Age groups, locations, roles or behaviour. For example, shoppers who collected a certain number of scores within your loyalty program. They have purchased more than $10K from you. Or they have written >50 reviews on your products. They are entitled to a different tier of prices than everyone else. Used by companies: Shein (review-based prices), cinemas (age-based prices), Figma (offers special fees for educational institutions), Toom (Purchase power parity based prices where different regions of the country get different pricing tiers)
Designed based on your analysis of a person’s purchase history and after comparing it with other shoppers you have attributed this person to a segment that you call “likely to be pregnant” and consistently offer them a discount on baby formulas and diapers because they are more likely to make this purchase. Used by: Amazon (recommendations and emails).
B2B pricing is very often segment-based. If you’re serious about your quotes, you analyse seller's commitment to certain marketing activities, order size, history of interaction, then attribute them to a certain segment with associated predicted life-time-value, and offer them a distinct price for your goods that is different for all other segments. Used by companies: Michelin, Unilever.
Benefits of segment-based dynamic pricing are easy to project. If you target different segments and have multiple price points the chances of achieving better sales results are much higher. The increase in revenue can reach 85-90%.
In our practice, most retail companies that are serious about their pricing, use not one type of dynamic pricing strategy but a combination of them.
First, you have to decide what you want to achieve with dynamic pricing. It could be anything from increasing sales velocity and clearing old stock, to maximising profits on fast-moving items. Your goals might change in 3-6 months, but it’s important to understand what your primary needs are and how success would look like.
You probably already know all your competitors. But just to be certain you’re not missing anyone, perform a thorough analysis of your market once again. Who sells the same brands? Who is perceived as your competitor by your customers?
Ensure you have a good grasp of your cost structure. This includes both your variable and fixed costs related to the product. The aim is to make sure your dynamic prices will cover costs and ensure profitability.
This might seem like the least important thing on your list, but it might actually be the most important one. Think of it this way: your vendor will be your ship. If you choose a cruise liner to cross a local pond, you’ll overspend, and you'll feel that the space is too crowded and the captain of the big boat doesn't understand your needs. If you choose a tiny boat to cross the Atlantic — well, I don’t envy your fate. There should be a Task-Product-Fit (TPF). There are affordable solutions that you can use while selling on marketplaces (Amazon Repricer, Express Repricer, etc.). And there are complex, more elaborate tools that will require some effort from your tech team to arrange an integration with your ERP system. Because — let's be honest — you can’t call a manual price change performed by your managers once a month "dynamic pricing". Dynamic pricing is always automated — hence, the need to integrate dynamic pricing into your systems.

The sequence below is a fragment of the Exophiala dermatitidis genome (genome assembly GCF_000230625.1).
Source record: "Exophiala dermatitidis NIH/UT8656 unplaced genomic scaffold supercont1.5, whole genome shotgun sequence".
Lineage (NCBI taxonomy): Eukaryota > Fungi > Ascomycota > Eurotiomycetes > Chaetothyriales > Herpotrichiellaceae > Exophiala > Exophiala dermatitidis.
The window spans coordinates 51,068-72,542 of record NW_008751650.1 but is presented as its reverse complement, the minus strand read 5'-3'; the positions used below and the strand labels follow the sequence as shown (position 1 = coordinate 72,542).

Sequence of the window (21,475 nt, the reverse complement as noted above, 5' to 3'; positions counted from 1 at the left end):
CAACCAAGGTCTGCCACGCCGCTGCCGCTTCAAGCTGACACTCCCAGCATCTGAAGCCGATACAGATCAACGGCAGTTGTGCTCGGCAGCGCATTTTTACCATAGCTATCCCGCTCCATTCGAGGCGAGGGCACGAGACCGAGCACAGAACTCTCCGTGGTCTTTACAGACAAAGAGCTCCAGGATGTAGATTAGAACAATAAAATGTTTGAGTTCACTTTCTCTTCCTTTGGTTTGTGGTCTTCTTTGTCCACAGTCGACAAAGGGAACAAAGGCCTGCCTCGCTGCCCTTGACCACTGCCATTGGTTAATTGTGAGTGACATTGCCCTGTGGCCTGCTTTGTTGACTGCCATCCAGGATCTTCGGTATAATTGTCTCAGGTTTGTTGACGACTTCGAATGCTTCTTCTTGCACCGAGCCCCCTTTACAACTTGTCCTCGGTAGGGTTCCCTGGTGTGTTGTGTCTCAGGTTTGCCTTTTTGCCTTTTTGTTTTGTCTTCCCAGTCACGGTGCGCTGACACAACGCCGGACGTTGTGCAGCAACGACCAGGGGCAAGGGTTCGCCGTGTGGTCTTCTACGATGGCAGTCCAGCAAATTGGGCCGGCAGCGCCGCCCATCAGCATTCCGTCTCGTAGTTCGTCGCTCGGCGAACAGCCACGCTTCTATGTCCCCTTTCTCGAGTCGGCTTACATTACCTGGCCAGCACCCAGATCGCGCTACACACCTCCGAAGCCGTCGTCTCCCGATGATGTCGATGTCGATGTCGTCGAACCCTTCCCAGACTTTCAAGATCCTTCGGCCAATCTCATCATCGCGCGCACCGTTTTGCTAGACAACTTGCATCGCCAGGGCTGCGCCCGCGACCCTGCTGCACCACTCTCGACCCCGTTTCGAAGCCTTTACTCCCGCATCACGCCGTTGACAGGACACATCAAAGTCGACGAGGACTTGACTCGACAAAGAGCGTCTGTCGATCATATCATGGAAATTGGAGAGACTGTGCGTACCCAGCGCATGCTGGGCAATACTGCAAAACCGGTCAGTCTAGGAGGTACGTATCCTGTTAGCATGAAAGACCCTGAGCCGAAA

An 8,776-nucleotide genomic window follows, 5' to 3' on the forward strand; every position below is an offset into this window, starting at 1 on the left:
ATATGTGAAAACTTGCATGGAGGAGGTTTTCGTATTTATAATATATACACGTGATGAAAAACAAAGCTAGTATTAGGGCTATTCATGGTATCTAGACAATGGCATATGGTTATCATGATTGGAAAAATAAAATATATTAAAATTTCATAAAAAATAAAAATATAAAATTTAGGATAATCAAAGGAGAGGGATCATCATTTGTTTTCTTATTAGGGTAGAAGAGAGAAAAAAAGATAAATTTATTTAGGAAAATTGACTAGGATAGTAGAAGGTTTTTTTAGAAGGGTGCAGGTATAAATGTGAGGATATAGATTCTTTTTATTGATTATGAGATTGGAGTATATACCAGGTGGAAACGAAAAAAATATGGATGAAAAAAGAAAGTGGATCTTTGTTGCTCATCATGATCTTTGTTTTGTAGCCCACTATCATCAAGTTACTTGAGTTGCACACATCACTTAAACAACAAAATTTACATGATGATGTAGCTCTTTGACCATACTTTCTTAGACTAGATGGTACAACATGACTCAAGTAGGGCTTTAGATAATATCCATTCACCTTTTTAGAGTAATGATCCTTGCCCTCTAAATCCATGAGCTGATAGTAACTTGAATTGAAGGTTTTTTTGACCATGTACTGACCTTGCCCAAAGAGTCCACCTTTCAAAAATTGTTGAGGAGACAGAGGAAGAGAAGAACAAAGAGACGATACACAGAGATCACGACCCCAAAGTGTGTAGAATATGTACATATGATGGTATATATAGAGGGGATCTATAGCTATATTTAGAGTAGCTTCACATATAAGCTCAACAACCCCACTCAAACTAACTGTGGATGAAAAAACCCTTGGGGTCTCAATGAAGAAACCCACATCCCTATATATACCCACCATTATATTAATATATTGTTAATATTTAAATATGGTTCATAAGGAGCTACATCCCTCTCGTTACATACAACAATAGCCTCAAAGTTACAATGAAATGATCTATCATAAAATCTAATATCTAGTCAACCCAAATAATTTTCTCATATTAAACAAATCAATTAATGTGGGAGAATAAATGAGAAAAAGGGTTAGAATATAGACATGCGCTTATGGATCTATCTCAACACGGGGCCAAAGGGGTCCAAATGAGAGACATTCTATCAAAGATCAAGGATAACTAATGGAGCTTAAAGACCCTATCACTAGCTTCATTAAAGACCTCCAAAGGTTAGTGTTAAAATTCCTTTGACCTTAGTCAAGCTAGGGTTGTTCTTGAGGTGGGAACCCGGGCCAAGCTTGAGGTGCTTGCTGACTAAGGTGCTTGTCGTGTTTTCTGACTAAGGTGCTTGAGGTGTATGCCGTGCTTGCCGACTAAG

As soon as the integration is in place, you have to build your dynamic pricing strategy. Choose from one of the types described above.
In the tech world, POC (proof of concept) is the beginning of all projects. It means that you have to start with a limited number of items (up to 10K), instead of connecting all your assortment to your new dynamic pricing environment. A self-respecting vendor would offer you this option anyway. During the POC phase, you will have to track and analyse data meticulously, fix inconsistencies, and improve your strategies.
Make sure you have access to all necessary data: on-page bounce rate, engagement rate, conversions, the number and tone of reviews, etc. You will have to monitor all these data during the POC period to see how price changes impact your customer behaviour, your sales, and your profit margin (if this is what you’re after).
Based on the data you've collected, make necessary changes to your pricing strategies. Roll out the improved strategy on other categories.
Ana is a rare breed: T-shaped marketer with a wide experience in eCommerce, B2B, B2C and B2B2B marketing. Writes about unconventional strategies for exceptional growth.
Step-by-step guide on maintaining high profitability in retail.